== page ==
Brexit: Considerations for IP agreements
Patricia Collis from Bird & Bird is speaking about Brexit and IP agreements at ITMA’s Autumn Seminar on 6th October in Birmingham.
Patricia gave us a short preview of some of the issues she will be covering in the talk:
Intellectual property is just one area that is set to be impacted by the UK’s decision to leave the EU.
The areas of trade mark and design protection are particularly relevant as both provide for unitary EU-wide rights. Such rights are popular as they are cost-effective and bring with them the ability to obtain EU-wide injunctive relief.
Holders of such rights in the form of EU Trade Marks (EUTMs), Registered Community Designs (RCDs) and Unregistered Community Designs (UCDs) must wait to see what mechanism (if any) is implemented to ensure these rights continue to provide them with protection in the UK after the EU withdrawal process is complete.
Some steps can be contemplated now – for example, a review of current EUTM portfolios and the filing of new UK trade mark applications for key brands, or those that have only been used in EU territories other than the UK (such that any UK rights separated out from the EUTM rights could potentially be vulnerable to non-use revocation). Any decisions and actions taken in this regard will be influenced by commercial interests and strategies, and ultimately a desire to achieve some level of certainty at a time of great uncertainty.
In addition to providing holders with the ability to prevent others using similar branding, these IP rights are themselves pieces of commercial property. As such, they are often the subject of various contractual arrangements. Two key types of contracts involving such rights, in particular EUTMs, are co-existence and licensing agreements.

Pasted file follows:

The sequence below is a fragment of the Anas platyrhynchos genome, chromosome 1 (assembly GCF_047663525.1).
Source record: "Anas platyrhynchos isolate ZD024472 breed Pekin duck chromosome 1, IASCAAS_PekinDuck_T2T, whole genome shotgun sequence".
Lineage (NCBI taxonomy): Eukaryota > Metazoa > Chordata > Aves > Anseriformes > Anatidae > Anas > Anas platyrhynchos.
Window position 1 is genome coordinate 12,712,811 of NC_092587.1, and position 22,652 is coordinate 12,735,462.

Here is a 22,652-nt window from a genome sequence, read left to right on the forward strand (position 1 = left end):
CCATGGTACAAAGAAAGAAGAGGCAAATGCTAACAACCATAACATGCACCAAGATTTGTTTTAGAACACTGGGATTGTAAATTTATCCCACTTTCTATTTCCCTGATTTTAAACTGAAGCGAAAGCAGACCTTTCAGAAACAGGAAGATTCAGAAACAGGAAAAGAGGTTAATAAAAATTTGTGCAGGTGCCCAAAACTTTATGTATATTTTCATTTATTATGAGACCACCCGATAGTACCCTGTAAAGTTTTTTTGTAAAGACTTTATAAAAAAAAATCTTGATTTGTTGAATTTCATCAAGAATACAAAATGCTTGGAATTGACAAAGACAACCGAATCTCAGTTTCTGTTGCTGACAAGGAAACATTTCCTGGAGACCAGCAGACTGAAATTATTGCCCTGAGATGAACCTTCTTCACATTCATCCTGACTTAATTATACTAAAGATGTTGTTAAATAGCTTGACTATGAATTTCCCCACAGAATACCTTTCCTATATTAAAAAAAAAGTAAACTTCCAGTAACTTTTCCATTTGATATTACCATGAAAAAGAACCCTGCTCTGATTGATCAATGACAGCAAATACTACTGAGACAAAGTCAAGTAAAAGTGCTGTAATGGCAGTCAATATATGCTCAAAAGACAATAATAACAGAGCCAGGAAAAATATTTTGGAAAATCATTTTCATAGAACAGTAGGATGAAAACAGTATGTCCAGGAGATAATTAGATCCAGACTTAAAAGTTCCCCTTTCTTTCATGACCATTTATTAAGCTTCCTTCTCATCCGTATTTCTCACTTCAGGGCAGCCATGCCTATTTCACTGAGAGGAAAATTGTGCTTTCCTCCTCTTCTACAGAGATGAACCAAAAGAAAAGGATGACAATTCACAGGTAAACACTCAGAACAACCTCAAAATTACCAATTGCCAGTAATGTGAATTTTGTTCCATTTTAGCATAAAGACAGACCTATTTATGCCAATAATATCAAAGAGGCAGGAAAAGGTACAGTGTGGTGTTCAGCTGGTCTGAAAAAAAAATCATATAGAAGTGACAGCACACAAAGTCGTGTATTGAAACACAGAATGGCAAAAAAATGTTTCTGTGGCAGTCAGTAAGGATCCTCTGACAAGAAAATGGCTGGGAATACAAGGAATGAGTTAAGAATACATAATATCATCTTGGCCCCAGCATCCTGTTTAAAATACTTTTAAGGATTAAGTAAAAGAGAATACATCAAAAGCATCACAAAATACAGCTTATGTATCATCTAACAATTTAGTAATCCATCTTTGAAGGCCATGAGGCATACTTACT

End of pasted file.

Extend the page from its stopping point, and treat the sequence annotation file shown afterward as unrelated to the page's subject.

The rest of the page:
The UK’s decision to leave the EU is something that should be borne in mind both when seeking to rely on existing agreements and when drafting new agreements. For any existing agreement the effect of the decision to leave the EU will in large part depend on the governing law of that agreement, as well as the particular wording used in that agreement. Ultimately, such agreements are contracts between two (or more) parties, so the normal national rules of contractual construction will apply, including consideration of the intentions of the parties at the time of execution.
One issue which could pose potential problems is where the territory of an agreement is simply “the European Union”. Even before the Brexit decision, this wording was potentially problematic as it left room for argument in the case of EU expansion. If the wording "the European Union" was chosen as shorthand for the territories that were EU Member States at the time of execution of the agreement, there is a clear argument that the agreement would continue to cover the UK even after the process of EU withdrawal is complete. However, even in this case, there will still be issues to consider, particularly where the rights the subject of the agreement are all EUTM rights.
Taking the case of licensing agreements, one potential scenario is that new UK rights will be derived from the EUTM rights, and that the territory of a given licence will be deemed to cover the UK after Brexit takes place. As regards the new UK rights, such licences will be governed by the provisions of the Trade Marks Act 1994, which differ in some respects from the related provisions in the EUTM Regulation (EUTMR). One key difference is that, unless the licence agreement provides otherwise, UK law allows any licensee (exclusive, non-exclusive or sole) to bring infringement proceedings in their own name if certain conditions are met, whereas the EUTMR only affords such a right to exclusive licensees.
As with most Brexit-related issues, the full effect on IP agreements is far from clear and will remain so for some time. In the meantime, the Brexit decision should not be ignored when concluding new agreements or reviewing existing agreements.
Patricia Collis, Bird & Bird